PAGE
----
Sign up for our free newsletter
Free D.C. news, delivered to your inbox daily.
Hell hath no fury like a Foo scorned: When taking on the snake-pit task of finding and nurturing true love, Dave Grohl hasn’t lost all hope, but the hardest-workin’ man in rock has certainly lost most of his patience. “All my life I’ve been searching for something/Something never comes/Never leads to nothing,” the alpha Foo Fighter laments at the start of his band’s fourth album, One by One. This initial shrink rap, from first single “All My Life,” quickly erupts into a relentless jackhammer rage, with Grohl growling, “Done, done/And I’m on to the next one” between self-inflicted gunshots of guitar.
Grohl is feeling mighty lady-low at a time when the Fairfax, Va.-born alien tussler should be flying high. Besides getting kudos for his part-time gig drumming for those hairy-knuckled Queens of the Stone Age, the 33-year-old is currently turning his boyhood crush on speed metal into a star-studded side project. In even better news, he’s also finished legal-wrasslin’ with Courtney Love over the Cobain songbook just in time for the release of a Nirvana hits collection—which includes the buzzed-about (but kinda dull) “new” track, “You Know You’re Right.”
Although he played a part in that band’s quick-strike rise to infamy, Grohl, in an equally short amount of time, has already produced a bevy of best-of tracks with a just-as-good group he can call his own. That’s right: As far as I’m concerned, the Foos’ “This Is a Call,” “I’ll Stick Around,” “Monkey Wrench,” and “Stacked Actors”—not to mention “All My Life” and a handful of other cuts on the brave, blistering new disc—deserve to have a longer shelf life than Nirvana’s overadored “Come As You Are,” “All Apologies,” “Lithium,” and “Smells Like Teen Spirit.”
But no matter these recent highlights: Grohl feels like shit, and when his wounded heart weeps, it doesn’t sound all synthy and lush like those oft-dumped Britpop boys in Travis and Coldplay—no, this tortured ticker wails like a power-chording cat in heat. One by One’s second song, “Low,” continues the album’s woeful theme: Against a menacing riff similar to the one propelling Zeppelin’s “Immigrant Song,” Grohl sings, “You’ll be my passer-by/I’ll be your new one to pass through.” And so on and on: One by One is the Foos’ bleakest message to date, an album loaded with head-pounding fury but relatively void of those feel-goody moments candy-coating such past chart-toppers as “Big Me,” “My Hero,” and “Everlong.”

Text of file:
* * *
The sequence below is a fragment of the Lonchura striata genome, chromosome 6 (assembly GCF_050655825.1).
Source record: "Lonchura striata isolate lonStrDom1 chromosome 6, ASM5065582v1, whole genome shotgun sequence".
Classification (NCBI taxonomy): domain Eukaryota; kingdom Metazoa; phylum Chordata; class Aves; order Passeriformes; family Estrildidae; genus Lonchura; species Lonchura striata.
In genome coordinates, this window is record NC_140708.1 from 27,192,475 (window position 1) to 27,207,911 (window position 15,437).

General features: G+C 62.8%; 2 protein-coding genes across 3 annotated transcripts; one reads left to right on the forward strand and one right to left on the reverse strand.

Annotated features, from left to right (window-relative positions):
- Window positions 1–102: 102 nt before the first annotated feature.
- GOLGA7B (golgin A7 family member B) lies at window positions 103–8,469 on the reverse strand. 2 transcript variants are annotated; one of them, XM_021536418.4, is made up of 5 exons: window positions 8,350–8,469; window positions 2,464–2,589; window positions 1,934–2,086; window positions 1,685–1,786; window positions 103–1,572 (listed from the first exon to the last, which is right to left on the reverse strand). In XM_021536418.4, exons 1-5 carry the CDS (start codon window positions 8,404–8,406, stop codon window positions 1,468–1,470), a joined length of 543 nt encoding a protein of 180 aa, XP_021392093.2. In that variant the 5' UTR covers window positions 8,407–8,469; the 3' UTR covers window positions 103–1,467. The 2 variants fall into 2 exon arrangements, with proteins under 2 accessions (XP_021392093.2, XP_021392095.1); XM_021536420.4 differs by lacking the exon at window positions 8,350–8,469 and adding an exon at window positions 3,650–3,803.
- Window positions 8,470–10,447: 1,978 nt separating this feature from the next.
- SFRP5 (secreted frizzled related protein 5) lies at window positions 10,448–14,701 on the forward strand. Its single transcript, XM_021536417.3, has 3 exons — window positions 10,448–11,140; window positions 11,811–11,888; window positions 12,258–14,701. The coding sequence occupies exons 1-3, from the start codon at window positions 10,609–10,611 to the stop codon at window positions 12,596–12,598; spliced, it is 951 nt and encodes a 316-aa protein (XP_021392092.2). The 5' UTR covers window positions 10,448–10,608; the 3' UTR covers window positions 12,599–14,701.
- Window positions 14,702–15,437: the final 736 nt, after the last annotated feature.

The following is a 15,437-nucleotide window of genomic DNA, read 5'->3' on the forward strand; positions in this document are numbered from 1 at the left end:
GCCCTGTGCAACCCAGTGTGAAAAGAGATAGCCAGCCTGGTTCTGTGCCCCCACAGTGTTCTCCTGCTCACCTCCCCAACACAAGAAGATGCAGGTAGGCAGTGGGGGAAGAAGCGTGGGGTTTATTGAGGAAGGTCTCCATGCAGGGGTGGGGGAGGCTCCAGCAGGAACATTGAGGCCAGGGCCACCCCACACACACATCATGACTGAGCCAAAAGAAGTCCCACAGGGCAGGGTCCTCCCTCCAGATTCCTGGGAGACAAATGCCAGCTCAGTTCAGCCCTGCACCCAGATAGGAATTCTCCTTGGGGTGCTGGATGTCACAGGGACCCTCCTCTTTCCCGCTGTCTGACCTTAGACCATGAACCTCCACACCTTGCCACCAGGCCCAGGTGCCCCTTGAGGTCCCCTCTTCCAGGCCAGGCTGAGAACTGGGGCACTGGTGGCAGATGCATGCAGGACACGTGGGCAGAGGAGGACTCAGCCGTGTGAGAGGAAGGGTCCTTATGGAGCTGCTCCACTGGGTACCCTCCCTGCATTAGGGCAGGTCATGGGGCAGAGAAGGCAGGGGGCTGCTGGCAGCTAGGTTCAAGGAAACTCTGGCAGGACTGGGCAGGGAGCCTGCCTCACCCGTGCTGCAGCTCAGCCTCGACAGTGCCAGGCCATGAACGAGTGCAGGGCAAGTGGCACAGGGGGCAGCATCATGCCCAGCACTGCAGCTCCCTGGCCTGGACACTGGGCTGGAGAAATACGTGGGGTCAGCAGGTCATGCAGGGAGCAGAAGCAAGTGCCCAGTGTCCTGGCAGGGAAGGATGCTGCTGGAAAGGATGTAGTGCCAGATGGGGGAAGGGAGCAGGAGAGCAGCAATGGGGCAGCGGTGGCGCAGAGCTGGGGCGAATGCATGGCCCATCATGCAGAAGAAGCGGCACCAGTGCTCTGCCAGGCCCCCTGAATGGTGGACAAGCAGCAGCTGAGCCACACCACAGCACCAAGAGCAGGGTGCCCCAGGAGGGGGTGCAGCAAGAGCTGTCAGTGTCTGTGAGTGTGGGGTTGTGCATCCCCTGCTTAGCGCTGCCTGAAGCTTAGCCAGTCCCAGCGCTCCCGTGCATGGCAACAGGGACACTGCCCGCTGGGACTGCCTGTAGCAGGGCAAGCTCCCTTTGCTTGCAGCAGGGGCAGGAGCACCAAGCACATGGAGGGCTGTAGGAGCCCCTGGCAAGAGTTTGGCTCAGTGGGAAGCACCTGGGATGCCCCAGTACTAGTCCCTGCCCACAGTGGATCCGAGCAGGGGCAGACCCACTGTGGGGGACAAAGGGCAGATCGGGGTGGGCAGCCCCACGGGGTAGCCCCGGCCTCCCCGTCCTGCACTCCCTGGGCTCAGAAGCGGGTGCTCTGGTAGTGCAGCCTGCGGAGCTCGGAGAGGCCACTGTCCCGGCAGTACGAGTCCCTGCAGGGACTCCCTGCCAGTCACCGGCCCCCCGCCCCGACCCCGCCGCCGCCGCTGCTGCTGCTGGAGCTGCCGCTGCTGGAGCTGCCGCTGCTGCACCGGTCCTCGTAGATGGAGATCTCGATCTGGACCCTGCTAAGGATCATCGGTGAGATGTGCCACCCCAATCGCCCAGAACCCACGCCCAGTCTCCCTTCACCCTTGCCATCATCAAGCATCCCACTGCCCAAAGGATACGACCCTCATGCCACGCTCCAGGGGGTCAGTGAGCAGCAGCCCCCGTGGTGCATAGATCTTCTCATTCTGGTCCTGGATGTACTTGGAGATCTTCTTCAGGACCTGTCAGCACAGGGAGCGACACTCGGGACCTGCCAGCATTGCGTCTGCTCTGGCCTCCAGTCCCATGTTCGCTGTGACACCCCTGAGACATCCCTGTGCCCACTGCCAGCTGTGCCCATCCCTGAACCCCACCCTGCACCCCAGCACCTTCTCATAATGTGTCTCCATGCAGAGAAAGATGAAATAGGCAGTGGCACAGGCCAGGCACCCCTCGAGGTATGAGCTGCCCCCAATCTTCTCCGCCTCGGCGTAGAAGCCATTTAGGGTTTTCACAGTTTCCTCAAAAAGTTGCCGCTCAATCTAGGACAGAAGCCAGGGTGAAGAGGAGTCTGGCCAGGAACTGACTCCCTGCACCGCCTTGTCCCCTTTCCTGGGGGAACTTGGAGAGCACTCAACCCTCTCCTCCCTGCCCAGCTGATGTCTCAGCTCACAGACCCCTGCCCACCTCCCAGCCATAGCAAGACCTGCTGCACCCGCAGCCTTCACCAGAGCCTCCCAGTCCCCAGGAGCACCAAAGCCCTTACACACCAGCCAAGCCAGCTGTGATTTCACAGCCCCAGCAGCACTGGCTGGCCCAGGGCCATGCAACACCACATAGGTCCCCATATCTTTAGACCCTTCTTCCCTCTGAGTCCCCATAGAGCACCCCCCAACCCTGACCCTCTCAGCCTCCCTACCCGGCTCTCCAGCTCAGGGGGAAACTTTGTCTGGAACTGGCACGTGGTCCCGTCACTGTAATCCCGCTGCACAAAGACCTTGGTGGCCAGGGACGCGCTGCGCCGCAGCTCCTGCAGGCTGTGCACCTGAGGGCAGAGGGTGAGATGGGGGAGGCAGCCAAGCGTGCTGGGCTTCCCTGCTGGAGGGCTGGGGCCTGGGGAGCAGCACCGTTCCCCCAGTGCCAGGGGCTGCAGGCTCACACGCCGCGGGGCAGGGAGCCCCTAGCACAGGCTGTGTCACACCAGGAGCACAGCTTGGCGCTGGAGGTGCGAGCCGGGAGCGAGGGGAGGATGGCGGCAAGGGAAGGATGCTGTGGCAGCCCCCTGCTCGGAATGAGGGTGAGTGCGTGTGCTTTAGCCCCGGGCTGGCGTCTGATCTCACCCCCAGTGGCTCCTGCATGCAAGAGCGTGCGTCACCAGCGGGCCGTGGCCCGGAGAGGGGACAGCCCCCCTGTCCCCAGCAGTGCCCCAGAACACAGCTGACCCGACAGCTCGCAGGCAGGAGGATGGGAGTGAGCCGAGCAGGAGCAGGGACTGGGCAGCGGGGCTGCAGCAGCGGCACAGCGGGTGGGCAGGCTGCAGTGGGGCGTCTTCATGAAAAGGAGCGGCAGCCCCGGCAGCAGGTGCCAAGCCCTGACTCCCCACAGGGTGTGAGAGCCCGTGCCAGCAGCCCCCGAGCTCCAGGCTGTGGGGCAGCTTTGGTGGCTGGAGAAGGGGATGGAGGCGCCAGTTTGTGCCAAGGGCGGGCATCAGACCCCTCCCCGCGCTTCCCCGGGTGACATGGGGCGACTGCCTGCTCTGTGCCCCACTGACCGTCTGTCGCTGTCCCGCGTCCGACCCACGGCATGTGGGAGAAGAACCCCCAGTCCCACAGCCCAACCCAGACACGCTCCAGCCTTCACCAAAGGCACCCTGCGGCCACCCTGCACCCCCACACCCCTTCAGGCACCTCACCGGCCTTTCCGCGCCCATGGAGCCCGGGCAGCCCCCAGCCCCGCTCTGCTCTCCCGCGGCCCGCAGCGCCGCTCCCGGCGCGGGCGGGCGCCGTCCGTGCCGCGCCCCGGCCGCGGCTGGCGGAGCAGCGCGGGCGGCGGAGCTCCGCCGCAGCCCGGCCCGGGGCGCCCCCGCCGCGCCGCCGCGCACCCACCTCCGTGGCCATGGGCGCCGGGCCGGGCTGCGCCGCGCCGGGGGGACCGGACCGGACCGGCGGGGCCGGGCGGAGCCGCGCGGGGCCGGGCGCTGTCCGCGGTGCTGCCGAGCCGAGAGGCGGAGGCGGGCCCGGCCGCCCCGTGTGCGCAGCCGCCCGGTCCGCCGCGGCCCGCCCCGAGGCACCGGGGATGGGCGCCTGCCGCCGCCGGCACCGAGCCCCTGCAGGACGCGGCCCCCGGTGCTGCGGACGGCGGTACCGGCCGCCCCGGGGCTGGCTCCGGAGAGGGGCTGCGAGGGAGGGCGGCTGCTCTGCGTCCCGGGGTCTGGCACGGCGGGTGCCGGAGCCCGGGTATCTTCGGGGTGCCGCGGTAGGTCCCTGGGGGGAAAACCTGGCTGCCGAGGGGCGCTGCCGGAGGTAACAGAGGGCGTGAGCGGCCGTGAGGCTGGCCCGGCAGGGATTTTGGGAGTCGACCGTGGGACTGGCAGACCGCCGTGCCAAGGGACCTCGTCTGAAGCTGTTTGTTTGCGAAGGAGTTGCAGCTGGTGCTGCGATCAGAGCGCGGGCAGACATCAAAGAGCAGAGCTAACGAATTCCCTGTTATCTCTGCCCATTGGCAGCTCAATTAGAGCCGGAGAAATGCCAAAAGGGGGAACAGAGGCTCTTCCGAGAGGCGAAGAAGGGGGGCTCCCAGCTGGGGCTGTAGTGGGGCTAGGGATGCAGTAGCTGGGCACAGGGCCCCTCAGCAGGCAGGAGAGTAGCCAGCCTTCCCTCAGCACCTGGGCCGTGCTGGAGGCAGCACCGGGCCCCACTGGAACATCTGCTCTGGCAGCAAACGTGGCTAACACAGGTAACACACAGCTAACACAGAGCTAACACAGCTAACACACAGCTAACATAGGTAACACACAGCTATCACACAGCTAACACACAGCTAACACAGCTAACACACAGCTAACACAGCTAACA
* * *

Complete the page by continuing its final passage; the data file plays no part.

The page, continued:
Of course, Grohl has been fed up and feisty in the past, and damned if this vocal surliness didn’t wind up winning him a Grammy. 1999’s near-perfect There Is Nothing Left to Lose, the most inventive rock album of that year, kicked off as a hate letter to his makeshift and honesty-empty Hollywood home. Opening songs “Stacked Actors,” “Breakout,” and “Learn to Fly” hollered for salvation and “a sign of life”—but the closing tunes, rootsy, acoustic strums “Ain’t It the Life” and “M.I.A.” revealed that Grohl had indeed found sweet peace by bolting La La Land for the homier confines of the Old Dominion State. It was nothing short of inspired—and proved that Grohl, for all the shouting, was still a softy at heart.
There is scant uplift on One by One, however. Apparently, love stinks no matter which coast you find it on. On the second half here, Grohl again provides a string of rumbling ballads, but the jangly, eruptive “Disenchanted Lullaby” and the droning, hypnotic “Tired of You” tell you everything with their titles.
At least Grohl’s bad ‘tude hasn’t hampered his style. For a guy who cut his teeth with myriad punk outfits and the fuzzed-out grunge of Nirvana, Grohl has proved to be sonically spotless as a Foo—the music is loud but clean, explosive but tight—and his harmonized vocals can often reach a Beach Boys level of purity. Gonzo drummer Taylor Hawkins, meanwhile, keeps the beats frenetic, flammable, and way friggin’ high in the mix—overt and appropriate accompaniment to his boss’s pissin’-and-moanin’ message.
“Have It All” has a syringistic guitar line and a thunderous foundation, but the chorus, with its “She drains me when I’m empty” sentiment, is lush self-deception from a man who knows better than to swoon for a dangerous woman…but can’t help himself. “I’m the one that drives away/Then follows you back home,” Grohl admits on “Times Like These,” a classic rocket-boosted Foos number that continues the guy-can’t-help-it dilemma, complete with Hawkins’ defibrillations and Grohl’s black-licorice vox. And the slow-build “Halo,” about a leggy devil-in-disguise, has shifting hooks aplenty—not to mention an up-with-anger chorus that’ll have ’em throat-shredding in the MCI Center.
One by One completes its trip into the emotional Porta Potti with “Come Back,” a near-eight-minute admission that Grohl will give Her another chance, if only because he can’t stomach starting over with someone new. “I will come back for you,” he screams as the guitars reach stadium heights. Then a gauzy should-be coda stretches and whispers to a sweet close—until Grohl, worried that maybe she wasn’t listening the first time, starts screaming again: “I will come back for you!”
Grohl has been mum on the person(s) maneuvering the wrecking ball into his big, beating heart. Rumor has it, though, that Christina Aguilera has recently been seen skanking it up on Grohl’s arm—which means that we should be getting more of the same good stuff in the future. ‘Cause lord knows that nekkid little genie sure looks like she could mess with a fragile Foo’s mind. CP